I suggest that one clear and dangerous result of the current deep divisions in US American culture, from political chasms, to race crevasses, to the huge deficits in simple kindness, is cynicism. Cynicism is that characteristic that includes disenchantment with current events and persons, pessimistic fears of a dark future, and a jaundiced look at nearly everything. Persons afflicted with cynicism are often sardonic, sarcastic, and skeptical, filling the air with ridiculous cult-like theories of an alternative reality, disconnected with reason. For example, when Donald Trump continually made the absurd claim that Barak Obama was not born in US America, thus disqualifying him for the presidency, he was playing into the cynical notion that a Black man simply could never be considered as a candidate for president. It was the skeptical offspring of a cynicism that tapped into a deep well of pessimism and a jaundiced fear that many white people had for the prospect that a black man could become president of their country. Of course, a now president Trump followed that nonsense with all manner of untruths, from the size of his inaugural crowd, to the claim that he only lost the popular vote to Hilary Clinton because of vast voter fraud (completely unproved and unfounded), to his current announcement that US America has “turned the corner” on the COVID-19 pandemic while the largest single day’s infections for the entirety of the virus’ existence occurred not longer after he made that statement. It would be more than easy to become profoundly cynical given that litany of lies.
For those of us who are Christians, or for those of us who are professedly religious in any of the ways that we US Americans might be religious, cynicism must be avoided as the plague that it always is. A large dose of cynicism leads inevitably to a possibly fatal outlook toward one’s own life and the lives of others. Cynicism saps the energy for living and empties the hopeful wells that buoy and maintain our humanity. We need an alternative for cynicism, and antidote that can inoculate us against this woeful contagion.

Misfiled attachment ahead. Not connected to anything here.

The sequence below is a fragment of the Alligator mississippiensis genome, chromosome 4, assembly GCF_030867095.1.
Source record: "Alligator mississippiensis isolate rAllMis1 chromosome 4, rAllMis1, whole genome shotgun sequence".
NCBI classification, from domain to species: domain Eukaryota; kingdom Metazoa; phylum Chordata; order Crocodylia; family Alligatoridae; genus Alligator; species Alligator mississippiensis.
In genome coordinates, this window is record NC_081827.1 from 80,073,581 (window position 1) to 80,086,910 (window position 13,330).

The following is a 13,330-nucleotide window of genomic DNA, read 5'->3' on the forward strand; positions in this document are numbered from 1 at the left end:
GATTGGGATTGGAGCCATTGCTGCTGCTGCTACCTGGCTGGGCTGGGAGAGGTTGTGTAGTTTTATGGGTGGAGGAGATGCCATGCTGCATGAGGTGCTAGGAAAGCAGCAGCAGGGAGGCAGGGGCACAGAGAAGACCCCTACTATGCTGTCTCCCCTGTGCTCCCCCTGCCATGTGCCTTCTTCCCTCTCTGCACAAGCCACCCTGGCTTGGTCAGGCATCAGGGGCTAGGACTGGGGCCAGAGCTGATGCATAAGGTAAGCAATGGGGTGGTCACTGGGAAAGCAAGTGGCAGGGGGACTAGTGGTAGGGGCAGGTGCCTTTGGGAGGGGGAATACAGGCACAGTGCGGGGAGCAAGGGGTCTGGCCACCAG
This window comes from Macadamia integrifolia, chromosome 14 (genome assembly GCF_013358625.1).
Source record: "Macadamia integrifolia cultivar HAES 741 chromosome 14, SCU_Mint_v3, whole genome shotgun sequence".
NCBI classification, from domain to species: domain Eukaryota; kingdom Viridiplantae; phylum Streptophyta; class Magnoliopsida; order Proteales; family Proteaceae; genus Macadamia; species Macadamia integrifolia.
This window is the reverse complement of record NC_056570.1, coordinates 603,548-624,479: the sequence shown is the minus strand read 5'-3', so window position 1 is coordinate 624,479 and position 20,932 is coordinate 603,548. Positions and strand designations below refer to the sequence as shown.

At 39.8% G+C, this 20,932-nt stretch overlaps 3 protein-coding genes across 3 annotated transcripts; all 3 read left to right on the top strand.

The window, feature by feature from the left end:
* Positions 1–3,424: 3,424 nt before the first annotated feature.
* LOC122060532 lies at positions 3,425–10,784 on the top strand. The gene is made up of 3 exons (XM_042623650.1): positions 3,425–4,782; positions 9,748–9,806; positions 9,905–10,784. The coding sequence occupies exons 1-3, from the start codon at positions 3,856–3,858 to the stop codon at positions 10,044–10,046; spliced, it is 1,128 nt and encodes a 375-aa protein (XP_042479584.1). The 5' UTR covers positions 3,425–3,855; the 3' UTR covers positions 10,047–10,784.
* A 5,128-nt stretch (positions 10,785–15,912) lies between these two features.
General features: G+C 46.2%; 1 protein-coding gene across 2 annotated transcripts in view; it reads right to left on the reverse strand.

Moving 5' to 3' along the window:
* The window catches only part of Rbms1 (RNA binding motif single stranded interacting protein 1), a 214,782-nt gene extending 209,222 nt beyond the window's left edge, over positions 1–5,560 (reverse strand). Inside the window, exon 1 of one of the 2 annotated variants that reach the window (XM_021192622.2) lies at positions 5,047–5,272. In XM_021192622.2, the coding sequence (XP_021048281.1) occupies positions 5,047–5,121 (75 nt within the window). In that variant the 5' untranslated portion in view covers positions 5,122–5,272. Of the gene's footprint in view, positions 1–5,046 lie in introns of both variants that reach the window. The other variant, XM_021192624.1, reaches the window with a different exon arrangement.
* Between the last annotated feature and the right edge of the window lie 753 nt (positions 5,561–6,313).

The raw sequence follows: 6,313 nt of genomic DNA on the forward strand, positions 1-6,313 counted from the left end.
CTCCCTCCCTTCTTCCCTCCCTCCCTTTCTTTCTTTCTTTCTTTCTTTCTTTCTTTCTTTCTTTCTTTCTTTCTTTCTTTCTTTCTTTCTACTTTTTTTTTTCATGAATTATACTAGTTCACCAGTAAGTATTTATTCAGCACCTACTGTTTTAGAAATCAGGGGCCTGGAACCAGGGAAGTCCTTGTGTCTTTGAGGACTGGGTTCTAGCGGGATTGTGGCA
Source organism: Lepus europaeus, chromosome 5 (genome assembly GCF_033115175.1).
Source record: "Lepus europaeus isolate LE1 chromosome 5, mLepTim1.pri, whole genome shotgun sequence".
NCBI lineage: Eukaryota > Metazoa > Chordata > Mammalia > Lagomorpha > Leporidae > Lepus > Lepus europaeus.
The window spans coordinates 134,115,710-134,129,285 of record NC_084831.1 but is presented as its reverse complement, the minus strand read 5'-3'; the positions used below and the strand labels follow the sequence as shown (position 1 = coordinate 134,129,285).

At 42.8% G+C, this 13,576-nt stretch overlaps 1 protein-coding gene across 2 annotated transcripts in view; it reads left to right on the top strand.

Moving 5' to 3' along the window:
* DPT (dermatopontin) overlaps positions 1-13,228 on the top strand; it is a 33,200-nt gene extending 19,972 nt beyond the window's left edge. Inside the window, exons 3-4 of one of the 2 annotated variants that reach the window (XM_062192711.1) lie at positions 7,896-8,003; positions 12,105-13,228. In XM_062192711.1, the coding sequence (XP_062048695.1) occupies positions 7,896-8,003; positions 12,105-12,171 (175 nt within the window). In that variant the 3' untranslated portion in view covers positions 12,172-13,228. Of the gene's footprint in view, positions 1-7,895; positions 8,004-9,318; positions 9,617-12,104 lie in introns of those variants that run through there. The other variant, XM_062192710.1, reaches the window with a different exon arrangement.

Where better to look for such an antidote than in our Bible? For we Christians, and our Jewish compatriots, the Bible has long served as a place where we might find solace and safety from the languor and soul-emptying disease of cynicism. This is not so simply because the Bible is the Bible, and has long served as a place of succor for serious believers. It is so because those who wrote the Bible, over the some 1500 years of its composition, were themselves alive during times that could readily have produced deep cynicism in them. Indeed, one book of that Bible, Ecclesiastes (or Koheleth in Hebrew), has a poignant strain of cynicism drilled into its pages. That author, writing sometime late in Israel’s history, perhaps in the 5th or 4th century BCE, allows his observations of life to lead him to a very dark place where genuine change is never possible, where emptiness characterizes all human endeavor, and where life is finally meaningless in the face of a death that comes for all, regardless of the good or bad ways that life has been lived.
Throughout Israel’s history may be found untrustworthy leaders (Saul, David, Solomon, Reheboam, among countless others, constant fears of wars and famine, continual threats of disease. How easy it would have been to fall into a cynicism, a profound sarcasm, a hopeless pessimism, and on occasion that certainly happened. The authors of our Bible were not immune to the blandishments of despair. Read Jeremiah’s confessions or Job’s cries of anguish, and you will see when some of the Bible’s most memorable figures descended into that dark place that needed a respite.